If you’re thinking of booking a Norwegian cruise, an important thing to know is that there is a wide variation in the size and style of the vessels in the line’s fleet.
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Four of Norwegian’s 19 ships — Norwegian Escape, Norwegian Bliss, Norwegian Joy and Norwegian Encore — are among the 30 biggest ships in the world. As such, they’re loaded with huge numbers of cabins, restaurants, bars, showrooms and deck-top amusements.
They are, in a nutshell, floating megaresorts.
The line also operates smaller vessels that barely crack the top 100 list of biggest cruise ships. These ships generally have fewer venues and attractions than the bigger ships. However, they still offer a lot for cruisers. Norwegian is a line known for packing oodles of restaurants, bars and entertainment on its vessels — even its smaller ones.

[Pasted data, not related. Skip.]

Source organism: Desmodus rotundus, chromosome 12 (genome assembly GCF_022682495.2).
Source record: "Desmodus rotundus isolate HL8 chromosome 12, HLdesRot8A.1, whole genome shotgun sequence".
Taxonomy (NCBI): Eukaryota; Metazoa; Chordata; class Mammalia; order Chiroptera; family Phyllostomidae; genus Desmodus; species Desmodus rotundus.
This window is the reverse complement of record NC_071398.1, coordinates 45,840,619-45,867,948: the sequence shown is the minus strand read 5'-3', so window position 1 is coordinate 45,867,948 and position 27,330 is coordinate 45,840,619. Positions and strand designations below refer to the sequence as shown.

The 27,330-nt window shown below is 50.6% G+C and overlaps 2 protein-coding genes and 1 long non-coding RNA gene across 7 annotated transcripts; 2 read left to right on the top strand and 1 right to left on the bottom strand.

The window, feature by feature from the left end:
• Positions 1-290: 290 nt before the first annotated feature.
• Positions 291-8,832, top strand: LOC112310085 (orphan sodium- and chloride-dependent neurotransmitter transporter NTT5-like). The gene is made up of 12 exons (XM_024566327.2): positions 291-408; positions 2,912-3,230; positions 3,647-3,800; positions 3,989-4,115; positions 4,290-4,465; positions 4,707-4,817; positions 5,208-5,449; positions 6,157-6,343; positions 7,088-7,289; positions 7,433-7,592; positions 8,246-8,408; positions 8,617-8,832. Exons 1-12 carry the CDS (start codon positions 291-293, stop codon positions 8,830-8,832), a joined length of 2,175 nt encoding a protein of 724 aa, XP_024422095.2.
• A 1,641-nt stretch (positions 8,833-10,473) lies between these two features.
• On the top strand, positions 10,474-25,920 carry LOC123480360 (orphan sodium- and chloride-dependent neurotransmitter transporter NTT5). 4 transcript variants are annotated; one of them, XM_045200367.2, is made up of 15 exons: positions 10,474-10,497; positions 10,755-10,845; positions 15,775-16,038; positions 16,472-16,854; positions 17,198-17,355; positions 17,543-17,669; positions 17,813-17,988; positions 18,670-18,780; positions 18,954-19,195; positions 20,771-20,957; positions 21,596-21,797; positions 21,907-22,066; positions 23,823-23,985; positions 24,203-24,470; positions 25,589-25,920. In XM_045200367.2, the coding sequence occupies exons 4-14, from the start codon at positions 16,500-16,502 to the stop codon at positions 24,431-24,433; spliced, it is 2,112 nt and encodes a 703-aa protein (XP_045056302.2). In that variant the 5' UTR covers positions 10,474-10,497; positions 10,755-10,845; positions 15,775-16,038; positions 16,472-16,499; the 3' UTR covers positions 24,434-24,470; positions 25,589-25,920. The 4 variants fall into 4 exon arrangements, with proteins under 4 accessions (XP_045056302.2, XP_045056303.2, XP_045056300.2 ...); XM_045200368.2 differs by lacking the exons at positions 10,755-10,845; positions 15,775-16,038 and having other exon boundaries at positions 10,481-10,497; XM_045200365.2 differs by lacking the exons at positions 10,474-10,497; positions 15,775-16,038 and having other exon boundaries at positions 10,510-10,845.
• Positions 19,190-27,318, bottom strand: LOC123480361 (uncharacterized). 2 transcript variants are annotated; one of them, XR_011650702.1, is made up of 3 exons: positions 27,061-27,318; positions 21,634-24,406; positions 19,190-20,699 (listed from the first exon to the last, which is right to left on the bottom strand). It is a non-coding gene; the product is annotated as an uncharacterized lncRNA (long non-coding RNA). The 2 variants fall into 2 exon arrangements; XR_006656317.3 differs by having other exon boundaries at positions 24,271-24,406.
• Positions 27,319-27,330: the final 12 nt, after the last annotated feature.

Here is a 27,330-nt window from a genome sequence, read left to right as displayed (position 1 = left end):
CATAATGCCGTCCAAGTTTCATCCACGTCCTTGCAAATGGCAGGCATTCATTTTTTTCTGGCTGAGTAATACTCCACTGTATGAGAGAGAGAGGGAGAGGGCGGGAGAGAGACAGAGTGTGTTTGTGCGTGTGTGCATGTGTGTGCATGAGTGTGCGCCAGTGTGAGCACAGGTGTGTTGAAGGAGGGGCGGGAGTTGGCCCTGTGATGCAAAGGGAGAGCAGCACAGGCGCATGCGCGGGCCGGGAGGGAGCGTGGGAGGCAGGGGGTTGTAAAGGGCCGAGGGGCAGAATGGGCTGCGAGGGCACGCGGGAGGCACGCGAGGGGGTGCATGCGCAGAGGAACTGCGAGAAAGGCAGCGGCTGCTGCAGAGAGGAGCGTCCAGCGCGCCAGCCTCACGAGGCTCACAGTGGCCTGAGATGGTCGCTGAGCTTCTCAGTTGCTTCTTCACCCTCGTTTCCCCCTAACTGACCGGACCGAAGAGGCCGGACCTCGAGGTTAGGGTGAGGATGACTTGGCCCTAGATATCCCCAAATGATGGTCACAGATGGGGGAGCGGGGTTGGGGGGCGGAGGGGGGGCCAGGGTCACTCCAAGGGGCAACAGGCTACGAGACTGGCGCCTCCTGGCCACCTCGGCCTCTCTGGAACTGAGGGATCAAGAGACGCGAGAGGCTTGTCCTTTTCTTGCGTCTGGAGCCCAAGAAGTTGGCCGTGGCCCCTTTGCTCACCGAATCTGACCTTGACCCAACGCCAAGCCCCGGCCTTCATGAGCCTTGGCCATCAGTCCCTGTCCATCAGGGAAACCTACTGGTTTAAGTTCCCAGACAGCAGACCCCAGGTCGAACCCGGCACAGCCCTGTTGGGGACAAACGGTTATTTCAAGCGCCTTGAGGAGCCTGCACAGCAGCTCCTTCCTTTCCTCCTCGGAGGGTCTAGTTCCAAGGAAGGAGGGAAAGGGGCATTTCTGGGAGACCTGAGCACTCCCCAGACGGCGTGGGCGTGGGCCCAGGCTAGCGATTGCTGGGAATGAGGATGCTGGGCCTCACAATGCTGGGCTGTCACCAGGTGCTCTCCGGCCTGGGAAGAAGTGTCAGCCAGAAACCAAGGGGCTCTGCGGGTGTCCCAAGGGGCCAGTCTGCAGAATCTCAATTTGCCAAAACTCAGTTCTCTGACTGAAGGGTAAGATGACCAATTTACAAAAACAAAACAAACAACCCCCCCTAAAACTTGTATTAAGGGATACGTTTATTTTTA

The good news for those of you trying to get a handle on all the options within the Norwegian fleet is that the line’s 19 ships can be bunched into just eight groups of vessels with similar amenities. If you know one member of the group, you know them all.
Each of these groups — known as “classes” in cruise industry lingo — is made up of ships that were constructed around the same time in the same basic design.
An introduction to Norwegian Cruise Line ships
Smaller only than Royal Caribbean, Carnival Cruise Line and MSC Cruises, Norwegian has become increasingly known for some of the biggest, most amenity-filled vessels at sea. As mentioned above, though, the line doesn’t just operate giant ships. More than half its fleet comprises vessels that, by today’s standards, are considered almost midsize.
Indeed, Norwegian is essentially two cruise lines in one. The line’s nine newest ships are big, bustling floating megaresorts that can carry upward of 3,000 to 4,000 passengers at double occupancy (even more with every berth filled). At around 144,000 to nearly 170,000 tons, all nine currently rank among the 50 biggest cruise ships in the world (although their rankings will shift downward as more big ships debut).
Norwegian’s 10 older ships, by contrast, are much more modest in size, measuring around 75,000 to 94,000 tons and carrying closer to 2,000 passengers at double occupancy.